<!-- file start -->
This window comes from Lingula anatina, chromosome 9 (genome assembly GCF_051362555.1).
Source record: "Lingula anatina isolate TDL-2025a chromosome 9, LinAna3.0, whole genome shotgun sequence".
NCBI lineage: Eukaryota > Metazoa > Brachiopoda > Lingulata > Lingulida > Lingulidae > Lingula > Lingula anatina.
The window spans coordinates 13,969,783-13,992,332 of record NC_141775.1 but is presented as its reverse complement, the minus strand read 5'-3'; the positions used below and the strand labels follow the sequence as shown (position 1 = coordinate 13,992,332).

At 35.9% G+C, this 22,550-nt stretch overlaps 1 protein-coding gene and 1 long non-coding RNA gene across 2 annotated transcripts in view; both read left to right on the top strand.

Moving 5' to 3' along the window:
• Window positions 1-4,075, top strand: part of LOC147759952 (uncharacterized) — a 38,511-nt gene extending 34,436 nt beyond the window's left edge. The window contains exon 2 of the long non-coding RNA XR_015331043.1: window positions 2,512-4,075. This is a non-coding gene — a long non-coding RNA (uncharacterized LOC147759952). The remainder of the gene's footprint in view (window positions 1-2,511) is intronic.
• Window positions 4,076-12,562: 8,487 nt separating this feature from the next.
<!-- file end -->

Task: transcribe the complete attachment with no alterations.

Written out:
This window comes from Lingula anatina, chromosome 9 (genome assembly GCF_051362555.1).
Source record: "Lingula anatina isolate TDL-2025a chromosome 9, LinAna3.0, whole genome shotgun sequence".
NCBI lineage: Eukaryota > Metazoa > Brachiopoda > Lingulata > Lingulida > Lingulidae > Lingula > Lingula anatina.
The window spans coordinates 13,969,783-13,992,332 of record NC_141775.1 but is presented as its reverse complement, the minus strand read 5'-3'; the positions used below and the strand labels follow the sequence as shown (position 1 = coordinate 13,992,332).

At 35.9% G+C, this 22,550-nt stretch overlaps 1 protein-coding gene and 1 long non-coding RNA gene across 2 annotated transcripts in view; both read left to right on the top strand.

Moving 5' to 3' along the window:
• Window positions 1-4,075, top strand: part of LOC147759952 (uncharacterized) — a 38,511-nt gene extending 34,436 nt beyond the window's left edge. The window contains exon 2 of the long non-coding RNA XR_015331043.1: window positions 2,512-4,075. This is a non-coding gene — a long non-coding RNA (uncharacterized LOC147759952). The remainder of the gene's footprint in view (window positions 1-2,511) is intronic.
• Window positions 4,076-12,562: 8,487 nt separating this feature from the next.